To prefer a clear conscience before any secular interest or advantage whatsoever. If they promise to do anything, though afterwards realises it will cost them, yet they adhere to it and do not change, Ps. 14:4. See how short-sighted even wise and good men can be. They may swear to their own hurt, which they were not aware of when they took the oath. How strong their sense of obligation is, that a man must rather suffer loss to himself than wrong his neighbour. A promise is a sacred thing, which we must not play fast and loose with.

The grace of God shall always be sufficient

The true citizens of heaven will not increase their wealth by unjust practices, Ps. 14:5. Not by extortion: He will not put out his money for interest, that he may live at ease upon the labours of others. If he be able to improve things by his own hardwork, he will. They will freely lend to the poor and not be severe in recovering that which God provided for him in the first place. There will be no reward taken against the innocent. If they be employed in the administration of public justice, they will not, for any gain to themselves, do anything to the prejudice of a righteous cause.

The Psalm concludes with a clarification of the character of a citizen of heaven. He is like Zion-hill itself, which cannot be moved, but abides forever, Ps. 125:1. Every true living member of the church, like the church itself, is built upon a rock, which the gates of hell cannot prevail against. They who do these things shall never be moved. The grace of God shall always be sufficient for them, to preserve them safe and blameless for the heavenly kingdom. Temptations shall not overcome them, troubles shall not overwhelm them, nothing shall rob them of their present peace nor of their future bliss.

In singing and praying over this psalm we must teach and admonish ourselves and one another of the characteristics of God’s people. May we never be moved from God’s tabernacle on earth, and may we arrive, at last, at that holy hill where we shall be forever out of the reach of temptation and danger.

Adapted from the Matthew Henry Commentary

 The Faithful Remnant
  
 The humble and upright, a remnant
 I will leave with you.
 Those who trust in the name of the Lord
 No wrong will they do.
  
 They’ll be a living seed in a dead world;
 No lies will they speak.
 No deceit will be found in the mouths
 Of the humble and the meek.
  
 Who shall terrify the Lord’s flock,
 When He is near?
 They will eat and lie down
 No one will make them fear.
  
 By the late Andrew Feakin 
 [passed away 16th March 2019]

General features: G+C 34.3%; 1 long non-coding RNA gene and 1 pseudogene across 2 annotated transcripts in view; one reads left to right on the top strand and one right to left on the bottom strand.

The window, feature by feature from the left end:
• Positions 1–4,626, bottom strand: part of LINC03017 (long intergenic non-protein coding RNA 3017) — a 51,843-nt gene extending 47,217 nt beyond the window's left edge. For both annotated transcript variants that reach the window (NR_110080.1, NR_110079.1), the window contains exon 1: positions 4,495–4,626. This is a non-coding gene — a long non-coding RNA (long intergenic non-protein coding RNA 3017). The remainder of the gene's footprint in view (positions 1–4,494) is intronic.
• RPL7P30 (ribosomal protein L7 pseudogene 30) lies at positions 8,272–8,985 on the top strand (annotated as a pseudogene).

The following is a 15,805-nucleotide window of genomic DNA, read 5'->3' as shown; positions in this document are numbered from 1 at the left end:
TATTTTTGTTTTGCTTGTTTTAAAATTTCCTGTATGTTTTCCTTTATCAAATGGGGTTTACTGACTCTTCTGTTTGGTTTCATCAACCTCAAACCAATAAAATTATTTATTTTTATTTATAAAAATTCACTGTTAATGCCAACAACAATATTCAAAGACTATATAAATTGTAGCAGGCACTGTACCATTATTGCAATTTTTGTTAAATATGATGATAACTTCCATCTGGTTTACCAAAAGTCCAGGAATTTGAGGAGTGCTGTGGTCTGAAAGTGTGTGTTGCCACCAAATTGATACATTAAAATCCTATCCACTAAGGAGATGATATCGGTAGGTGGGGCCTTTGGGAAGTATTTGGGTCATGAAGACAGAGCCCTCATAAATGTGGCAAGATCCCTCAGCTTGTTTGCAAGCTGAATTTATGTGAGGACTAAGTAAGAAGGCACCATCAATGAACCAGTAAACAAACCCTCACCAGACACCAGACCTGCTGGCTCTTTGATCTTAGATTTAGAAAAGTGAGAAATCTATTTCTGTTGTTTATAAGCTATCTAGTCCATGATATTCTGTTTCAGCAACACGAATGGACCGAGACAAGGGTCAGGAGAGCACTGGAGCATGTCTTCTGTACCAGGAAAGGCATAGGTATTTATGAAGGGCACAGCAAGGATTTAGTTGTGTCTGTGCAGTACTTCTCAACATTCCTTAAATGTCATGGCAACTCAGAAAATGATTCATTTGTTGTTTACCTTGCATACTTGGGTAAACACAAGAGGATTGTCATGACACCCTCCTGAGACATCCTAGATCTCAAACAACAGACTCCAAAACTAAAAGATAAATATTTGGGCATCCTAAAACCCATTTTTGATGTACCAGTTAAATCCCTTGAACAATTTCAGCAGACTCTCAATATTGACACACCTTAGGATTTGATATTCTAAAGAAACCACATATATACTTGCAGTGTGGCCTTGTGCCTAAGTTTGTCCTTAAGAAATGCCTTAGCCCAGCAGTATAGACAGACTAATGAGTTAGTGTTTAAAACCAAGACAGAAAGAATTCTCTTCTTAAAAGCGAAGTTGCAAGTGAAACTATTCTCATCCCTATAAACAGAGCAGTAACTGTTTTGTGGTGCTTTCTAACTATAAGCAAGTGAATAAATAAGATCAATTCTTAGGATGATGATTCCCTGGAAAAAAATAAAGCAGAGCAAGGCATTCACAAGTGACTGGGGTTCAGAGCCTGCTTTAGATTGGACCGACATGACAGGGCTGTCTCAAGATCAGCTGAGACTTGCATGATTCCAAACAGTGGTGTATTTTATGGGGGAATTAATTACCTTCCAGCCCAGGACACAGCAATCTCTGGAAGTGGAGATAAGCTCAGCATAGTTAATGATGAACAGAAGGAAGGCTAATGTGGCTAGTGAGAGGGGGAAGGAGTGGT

Prayer & Declaration

Father I come to You. I thank You that Your Word is truth and it is life. I pray that I be counted worthy to be a citizen of heaven and I look to You and take direction from Your Word to find the way there. May Your Spirit guide me into all truth. I pray that my faith be sincere and that I would walk uprightly. May I be one who really is all I profess to be. Let my life be approved by You in my integrity and in all I do. May my conversation be consistent and may I endeavour to fulfill Your will. Where I have spots, I pray that by Your grace I be moulded more into Your image. I know that You are an all-sufficient God.

May I be conscientiously honest and just in all I do. Faithful and fair to all in all my dealings. I pray that I would walk in Your commandments and speak only what is truth. Let me always walk by that golden rule of ‘do as I would have others do to me’. May I be especially careful not to damage anyone else’s name. Help me bridle my tongue, that I will never backbite or speak evil of anyone. I will not ever make the faults of others a topic of conversation, much less a point of ridicule.

May my face shine from a life of serious godliness

Whenever I speak of others may it be for edification making the best of everybody, and the worst of nobody. When someone’s character is smeared, I will give no credit to it. But instead let me frown upon a backbiting tongue, and so silence it. May my face shine from a life of serious godliness.

I pray that my relationship with You take absolute centre stage. That our friendship, conversation and prayer life grow in intimacy. May I prefer a clear conscience before any secular interest and always honour a promise given, even when it is to my own cost. Cause me to freely give to the poor for I know that Your grace shall always be sufficient for me.

For in being as such, I know You will preserve me safe and blameless for the Heavenly Kingdom. Temptations shall not overcome me, troubles shall not overwhelm me, nothing shall rob me of my present peace nor of my future bliss.

Help us to teach and admonish ourselves and one another of the characters here given of God’s people. May we never be moved from Your tabernacle on earth, and may we arrive, at last, at that holy hill where we shall be forever out of the reach of temptation and danger. In Jesus Name I pray. Amen.

Psalm 15

God is Love!

2 thoughts on “Psalm 15 – The Character of Those Who May Dwell with the Lord”

  1. Thankyou. An incident from my childhood when my father insisted we honour a promise to someone & it hurt us badly. My rabbit was expecting babies but only one was born. He was beautiful, tame & we loved him but my father said we had to give him away because we had promised. What was worse was they hadn’t actually WANTED him, they had “agreed” to take him. A very different thing. He was left in a cage, no longer taken out & lonely & he caught mixamatosis from wild rabbits & died horribly. BUT WE HAD HONOURED THE PROMISE. I have never forgotten that & our family sticks by it. The moral? Be careful what you promise. Remember Jephithah. He promised God h w would sa office the first thing that met him when he returned home. The first thing was his only DAUGHTER.